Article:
King Phojanakong, chef-owner of Kuma Inn in Manhattan and Umi Nom in Brooklyn, N.Y., uses lessons learned from his Filipino mother and Thai father plus skills honed at the Culinary Institute of America and the kitchens of prominent chefs such as Daniel Boulud and David Bouley to bring Southeast Asian cooking to a wider audience. The New York City native shares his thoughts about Southeast Asian cuisine trends, favorite ingredients and the role of almonds in the region’s cooking.
You opened Kuma Inn a decade ago. How has the appreciation of Thai and Filipino food changed since then?
There have always been more Thai restaurants than Filipino restaurants in New York, but just in the past year or two more Filipino restaurants have popped up. And when I was a kid, we had to shop in Chinatown to get Asian ingredients, but now you can go to your local supermarket. Another change is that there are Asian influences in a lot of other cooking now, even French. I ate at L’Atelier de Joel Robuchon in Paris last year and at least three dishes had Asian influences. They’re using curries and fish sauce and soy sauce, so it is spreading out to other cuisines, which is good to see.
What are the essential ingredients of your cooking?
People get scared of it a lot, but I like working with fish sauce. I understand why some people may be hesitant if they are unfamiliar with it. When you add it to a dish the fishiness goes away and along with saltiness there is an extra layer of flavor which is umami. I also like all sorts of noodles, soy sauce and oyster sauce. And I love working with different chilies.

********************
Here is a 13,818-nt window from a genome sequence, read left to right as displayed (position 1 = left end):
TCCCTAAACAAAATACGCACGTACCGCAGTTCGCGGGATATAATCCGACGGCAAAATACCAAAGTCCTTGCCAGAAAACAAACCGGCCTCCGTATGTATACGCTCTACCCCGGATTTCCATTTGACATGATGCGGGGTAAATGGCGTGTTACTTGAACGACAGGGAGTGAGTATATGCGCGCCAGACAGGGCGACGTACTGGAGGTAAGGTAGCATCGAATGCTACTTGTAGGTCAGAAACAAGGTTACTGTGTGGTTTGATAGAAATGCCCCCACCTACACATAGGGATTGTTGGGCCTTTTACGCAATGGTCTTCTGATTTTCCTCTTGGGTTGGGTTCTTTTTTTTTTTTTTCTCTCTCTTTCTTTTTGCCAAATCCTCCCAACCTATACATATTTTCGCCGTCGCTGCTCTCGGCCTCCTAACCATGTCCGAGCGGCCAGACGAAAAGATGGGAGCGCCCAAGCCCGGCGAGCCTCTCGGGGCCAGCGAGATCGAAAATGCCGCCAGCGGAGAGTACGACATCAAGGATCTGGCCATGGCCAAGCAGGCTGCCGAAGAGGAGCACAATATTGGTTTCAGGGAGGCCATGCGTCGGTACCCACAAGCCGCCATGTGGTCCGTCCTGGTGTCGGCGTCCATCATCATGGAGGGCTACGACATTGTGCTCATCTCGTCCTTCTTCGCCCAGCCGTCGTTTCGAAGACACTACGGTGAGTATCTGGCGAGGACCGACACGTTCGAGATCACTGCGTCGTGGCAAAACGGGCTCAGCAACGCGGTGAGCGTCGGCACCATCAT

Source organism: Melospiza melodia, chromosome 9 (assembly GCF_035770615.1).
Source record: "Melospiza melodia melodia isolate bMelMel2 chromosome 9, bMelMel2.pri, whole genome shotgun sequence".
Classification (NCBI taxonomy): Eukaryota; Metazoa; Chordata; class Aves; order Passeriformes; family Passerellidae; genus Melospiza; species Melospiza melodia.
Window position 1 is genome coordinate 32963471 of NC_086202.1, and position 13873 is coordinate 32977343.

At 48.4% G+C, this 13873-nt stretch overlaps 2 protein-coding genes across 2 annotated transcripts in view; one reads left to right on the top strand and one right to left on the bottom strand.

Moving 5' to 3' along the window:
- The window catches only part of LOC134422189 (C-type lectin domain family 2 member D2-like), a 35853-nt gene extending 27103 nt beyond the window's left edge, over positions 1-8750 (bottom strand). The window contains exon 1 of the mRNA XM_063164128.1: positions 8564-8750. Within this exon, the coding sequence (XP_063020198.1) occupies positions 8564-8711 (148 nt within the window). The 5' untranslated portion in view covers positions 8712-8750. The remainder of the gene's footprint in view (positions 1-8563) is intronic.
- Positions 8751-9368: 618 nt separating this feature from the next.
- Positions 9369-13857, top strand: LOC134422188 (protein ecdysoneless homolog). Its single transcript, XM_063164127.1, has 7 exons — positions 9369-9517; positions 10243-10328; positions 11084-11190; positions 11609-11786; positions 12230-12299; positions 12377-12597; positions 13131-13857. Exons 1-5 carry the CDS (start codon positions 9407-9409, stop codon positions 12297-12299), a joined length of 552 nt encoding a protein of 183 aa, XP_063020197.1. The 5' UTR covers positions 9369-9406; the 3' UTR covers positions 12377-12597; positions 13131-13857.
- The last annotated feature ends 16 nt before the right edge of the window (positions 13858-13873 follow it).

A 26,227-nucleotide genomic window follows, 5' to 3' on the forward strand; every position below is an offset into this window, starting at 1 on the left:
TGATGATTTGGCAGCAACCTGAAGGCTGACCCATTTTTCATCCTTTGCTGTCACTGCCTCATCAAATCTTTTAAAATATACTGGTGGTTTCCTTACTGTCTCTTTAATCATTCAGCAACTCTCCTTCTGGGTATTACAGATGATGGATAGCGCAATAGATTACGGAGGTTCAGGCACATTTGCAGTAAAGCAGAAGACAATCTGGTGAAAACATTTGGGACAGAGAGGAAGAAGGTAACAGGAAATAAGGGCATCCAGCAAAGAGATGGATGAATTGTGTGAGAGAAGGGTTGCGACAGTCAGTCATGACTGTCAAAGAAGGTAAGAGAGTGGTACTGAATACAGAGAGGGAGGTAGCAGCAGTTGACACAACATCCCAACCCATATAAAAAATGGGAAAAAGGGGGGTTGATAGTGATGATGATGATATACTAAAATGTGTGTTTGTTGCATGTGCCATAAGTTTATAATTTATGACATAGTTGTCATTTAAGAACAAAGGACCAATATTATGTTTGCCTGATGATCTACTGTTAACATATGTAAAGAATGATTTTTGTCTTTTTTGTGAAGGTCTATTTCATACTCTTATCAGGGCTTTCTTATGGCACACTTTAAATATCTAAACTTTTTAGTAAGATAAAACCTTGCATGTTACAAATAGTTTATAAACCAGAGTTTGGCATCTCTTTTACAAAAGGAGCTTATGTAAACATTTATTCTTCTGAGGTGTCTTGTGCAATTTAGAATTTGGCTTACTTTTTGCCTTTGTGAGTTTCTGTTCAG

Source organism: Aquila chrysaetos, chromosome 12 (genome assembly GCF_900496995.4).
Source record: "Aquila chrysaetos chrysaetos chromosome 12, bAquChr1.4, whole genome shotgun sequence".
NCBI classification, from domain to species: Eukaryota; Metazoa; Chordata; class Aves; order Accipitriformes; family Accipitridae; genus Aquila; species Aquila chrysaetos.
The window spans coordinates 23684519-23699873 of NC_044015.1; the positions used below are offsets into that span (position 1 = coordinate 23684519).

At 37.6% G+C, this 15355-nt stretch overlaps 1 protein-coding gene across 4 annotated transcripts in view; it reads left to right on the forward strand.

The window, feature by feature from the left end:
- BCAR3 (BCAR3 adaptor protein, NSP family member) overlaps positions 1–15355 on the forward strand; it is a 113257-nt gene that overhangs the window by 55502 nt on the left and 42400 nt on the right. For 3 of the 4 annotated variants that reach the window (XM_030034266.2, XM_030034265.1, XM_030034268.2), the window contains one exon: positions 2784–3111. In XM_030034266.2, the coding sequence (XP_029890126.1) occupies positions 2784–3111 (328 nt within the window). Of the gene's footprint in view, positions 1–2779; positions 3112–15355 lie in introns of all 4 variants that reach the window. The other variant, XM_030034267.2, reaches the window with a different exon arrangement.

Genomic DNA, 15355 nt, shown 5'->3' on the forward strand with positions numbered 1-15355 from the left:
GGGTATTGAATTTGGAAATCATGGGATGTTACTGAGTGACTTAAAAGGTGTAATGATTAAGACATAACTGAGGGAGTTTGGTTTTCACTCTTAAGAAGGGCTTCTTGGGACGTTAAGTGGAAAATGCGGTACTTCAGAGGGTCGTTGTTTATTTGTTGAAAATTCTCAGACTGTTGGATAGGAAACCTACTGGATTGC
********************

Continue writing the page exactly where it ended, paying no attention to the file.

What are some interesting applications of almonds in Southeast Asian cooking?
You can use almonds in lots of ways—as a breading or coating, crunchy garnish for dishes and even in the form of almond milk as a substitute for dairy milk.
When I cooked for the Almond Board, I made deep-fried oysters, but instead of breading them as I usually do with panko crumbs, I used a 60-40 ratio of ground almonds to panko. The almonds made the oysters extra crispy and the nuttiness brought out their umami to a greater degree.
I also made a Filipino shaved ice dessert called halo-halo, which means “mix mix.” You start with shaved ice and add milk, various jellies, jackfruit, mango, pineapple, sweet red and black beans and purple yams and mix it all up. What I did differently was make my own fresh almond milk, add a little vanilla and pour it over the shaved ice, which made it creamier and tastier. It was a hit.
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